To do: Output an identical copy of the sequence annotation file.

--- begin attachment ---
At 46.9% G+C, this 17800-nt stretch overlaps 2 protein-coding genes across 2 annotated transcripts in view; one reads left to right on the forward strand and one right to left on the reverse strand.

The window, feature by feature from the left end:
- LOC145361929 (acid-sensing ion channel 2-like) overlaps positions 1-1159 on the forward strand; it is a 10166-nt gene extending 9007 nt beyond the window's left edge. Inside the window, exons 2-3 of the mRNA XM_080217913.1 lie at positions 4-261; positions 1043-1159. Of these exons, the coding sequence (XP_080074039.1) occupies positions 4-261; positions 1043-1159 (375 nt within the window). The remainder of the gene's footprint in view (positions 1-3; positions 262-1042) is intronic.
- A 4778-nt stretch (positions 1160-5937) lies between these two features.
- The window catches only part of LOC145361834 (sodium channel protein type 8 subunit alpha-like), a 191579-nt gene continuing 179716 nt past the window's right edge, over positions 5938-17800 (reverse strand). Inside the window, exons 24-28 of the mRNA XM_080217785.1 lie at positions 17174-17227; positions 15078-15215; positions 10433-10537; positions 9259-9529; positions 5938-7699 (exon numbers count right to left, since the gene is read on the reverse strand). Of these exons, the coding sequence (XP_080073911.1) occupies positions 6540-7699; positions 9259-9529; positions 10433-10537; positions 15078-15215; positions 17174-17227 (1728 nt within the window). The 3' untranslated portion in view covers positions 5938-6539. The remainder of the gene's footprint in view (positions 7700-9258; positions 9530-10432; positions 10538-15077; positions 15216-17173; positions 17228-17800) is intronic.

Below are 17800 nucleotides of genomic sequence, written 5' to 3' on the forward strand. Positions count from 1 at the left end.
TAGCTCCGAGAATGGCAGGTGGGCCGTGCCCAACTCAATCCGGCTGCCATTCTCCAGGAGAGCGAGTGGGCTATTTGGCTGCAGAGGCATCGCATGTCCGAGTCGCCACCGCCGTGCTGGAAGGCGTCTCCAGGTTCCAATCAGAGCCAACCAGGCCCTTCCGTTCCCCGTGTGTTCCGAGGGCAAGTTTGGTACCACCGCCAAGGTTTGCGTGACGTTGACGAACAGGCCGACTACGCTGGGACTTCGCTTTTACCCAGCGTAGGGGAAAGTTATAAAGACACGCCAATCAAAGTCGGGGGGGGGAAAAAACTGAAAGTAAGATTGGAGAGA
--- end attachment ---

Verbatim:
At 46.9% G+C, this 17800-nt stretch overlaps 2 protein-coding genes across 2 annotated transcripts in view; one reads left to right on the forward strand and one right to left on the reverse strand.

The window, feature by feature from the left end:
- LOC145361929 (acid-sensing ion channel 2-like) overlaps positions 1-1159 on the forward strand; it is a 10166-nt gene extending 9007 nt beyond the window's left edge. Inside the window, exons 2-3 of the mRNA XM_080217913.1 lie at positions 4-261; positions 1043-1159. Of these exons, the coding sequence (XP_080074039.1) occupies positions 4-261; positions 1043-1159 (375 nt within the window). The remainder of the gene's footprint in view (positions 1-3; positions 262-1042) is intronic.
- A 4778-nt stretch (positions 1160-5937) lies between these two features.
- The window catches only part of LOC145361834 (sodium channel protein type 8 subunit alpha-like), a 191579-nt gene continuing 179716 nt past the window's right edge, over positions 5938-17800 (reverse strand). Inside the window, exons 24-28 of the mRNA XM_080217785.1 lie at positions 17174-17227; positions 15078-15215; positions 10433-10537; positions 9259-9529; positions 5938-7699 (exon numbers count right to left, since the gene is read on the reverse strand). Of these exons, the coding sequence (XP_080073911.1) occupies positions 6540-7699; positions 9259-9529; positions 10433-10537; positions 15078-15215; positions 17174-17227 (1728 nt within the window). The 3' untranslated portion in view covers positions 5938-6539. The remainder of the gene's footprint in view (positions 7700-9258; positions 9530-10432; positions 10538-15077; positions 15216-17173; positions 17228-17800) is intronic.

Below are 17800 nucleotides of genomic sequence, written 5' to 3' on the forward strand. Positions count from 1 at the left end.
TAGCTCCGAGAATGGCAGGTGGGCCGTGCCCAACTCAATCCGGCTGCCATTCTCCAGGAGAGCGAGTGGGCTATTTGGCTGCAGAGGCATCGCATGTCCGAGTCGCCACCGCCGTGCTGGAAGGCGTCTCCAGGTTCCAATCAGAGCCAACCAGGCCCTTCCGTTCCCCGTGTGTTCCGAGGGCAAGTTTGGTACCACCGCCAAGGTTTGCGTGACGTTGACGAACAGGCCGACTACGCTGGGACTTCGCTTTTACCCAGCGTAGGGGAAAGTTATAAAGACACGCCAATCAAAGTCGGGGGGGGGAAAAAACTGAAAGTAAGATTGGAGAGA